William Friedkin has been directing films for roughly 45 years. You wouldn't know it to look at him. You'd likelier guess that he was born around the time his first feature — the 1967 Sonny and Cher vehicle “Good Times” — was made. Maybe it's just his enthusiasm and energy.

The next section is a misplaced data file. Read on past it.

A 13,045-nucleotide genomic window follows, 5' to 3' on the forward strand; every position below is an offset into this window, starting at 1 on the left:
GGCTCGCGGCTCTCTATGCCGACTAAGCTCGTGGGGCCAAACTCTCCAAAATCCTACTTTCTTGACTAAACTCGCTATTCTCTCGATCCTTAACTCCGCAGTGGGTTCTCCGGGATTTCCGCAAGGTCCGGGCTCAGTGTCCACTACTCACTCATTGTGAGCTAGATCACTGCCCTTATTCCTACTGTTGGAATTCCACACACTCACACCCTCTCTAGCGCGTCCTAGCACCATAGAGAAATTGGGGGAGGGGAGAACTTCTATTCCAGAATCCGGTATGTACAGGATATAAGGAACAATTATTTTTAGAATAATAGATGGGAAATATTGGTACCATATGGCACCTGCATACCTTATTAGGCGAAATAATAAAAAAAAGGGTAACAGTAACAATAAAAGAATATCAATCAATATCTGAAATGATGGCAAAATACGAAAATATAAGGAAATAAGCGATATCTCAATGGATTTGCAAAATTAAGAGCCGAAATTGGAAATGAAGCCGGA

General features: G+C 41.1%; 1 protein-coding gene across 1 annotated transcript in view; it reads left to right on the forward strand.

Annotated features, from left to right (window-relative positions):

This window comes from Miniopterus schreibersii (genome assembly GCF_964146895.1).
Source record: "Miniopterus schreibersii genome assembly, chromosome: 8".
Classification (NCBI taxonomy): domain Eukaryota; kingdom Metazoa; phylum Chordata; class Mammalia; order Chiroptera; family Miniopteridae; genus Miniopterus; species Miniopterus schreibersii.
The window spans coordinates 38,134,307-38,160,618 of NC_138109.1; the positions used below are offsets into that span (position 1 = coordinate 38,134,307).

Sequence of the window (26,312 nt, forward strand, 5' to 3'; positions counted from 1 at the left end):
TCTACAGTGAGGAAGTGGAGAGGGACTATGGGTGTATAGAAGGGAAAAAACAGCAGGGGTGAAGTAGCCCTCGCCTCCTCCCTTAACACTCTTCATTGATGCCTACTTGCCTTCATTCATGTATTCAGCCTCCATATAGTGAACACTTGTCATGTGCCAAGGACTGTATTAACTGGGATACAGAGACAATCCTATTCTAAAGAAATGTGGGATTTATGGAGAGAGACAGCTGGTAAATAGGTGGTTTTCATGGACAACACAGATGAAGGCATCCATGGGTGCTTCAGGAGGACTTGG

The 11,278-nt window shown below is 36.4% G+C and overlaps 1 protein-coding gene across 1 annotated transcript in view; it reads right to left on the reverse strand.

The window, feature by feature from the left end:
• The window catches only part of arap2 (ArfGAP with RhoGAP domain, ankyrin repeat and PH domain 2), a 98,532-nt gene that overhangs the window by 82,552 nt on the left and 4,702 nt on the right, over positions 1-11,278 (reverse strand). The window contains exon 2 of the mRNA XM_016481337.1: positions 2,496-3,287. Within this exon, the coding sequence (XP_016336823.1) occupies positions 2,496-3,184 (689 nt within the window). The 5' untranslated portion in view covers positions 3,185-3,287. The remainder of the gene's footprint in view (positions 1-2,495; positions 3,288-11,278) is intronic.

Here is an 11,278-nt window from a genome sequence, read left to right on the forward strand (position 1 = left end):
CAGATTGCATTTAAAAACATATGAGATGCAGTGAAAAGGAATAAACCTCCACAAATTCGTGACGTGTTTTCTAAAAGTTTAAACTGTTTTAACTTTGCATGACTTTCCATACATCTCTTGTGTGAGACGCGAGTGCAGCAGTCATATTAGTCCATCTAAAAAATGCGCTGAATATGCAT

Assuming you're not one of the few who caught “Good Times,” you're likelier to have become aware of him in 1971 when his gritty, low-budget cop film “The French Connection” was a huge surprise hit; or the following spring, when it received nine Oscar nominations, five of which (including Best Picture and Best Director) it won. He followed it up two years later with “The Exorcist,” which was an even bigger hit and became the most iconic horror film in decades. Since then, he's made roughly a dozen more movies, including his latest — the riveting, violent, sardonic “Killer Joe.” Like its predecessor, “Bug,” it's from a screenplay by Tracy Letts, based on Letts' own play.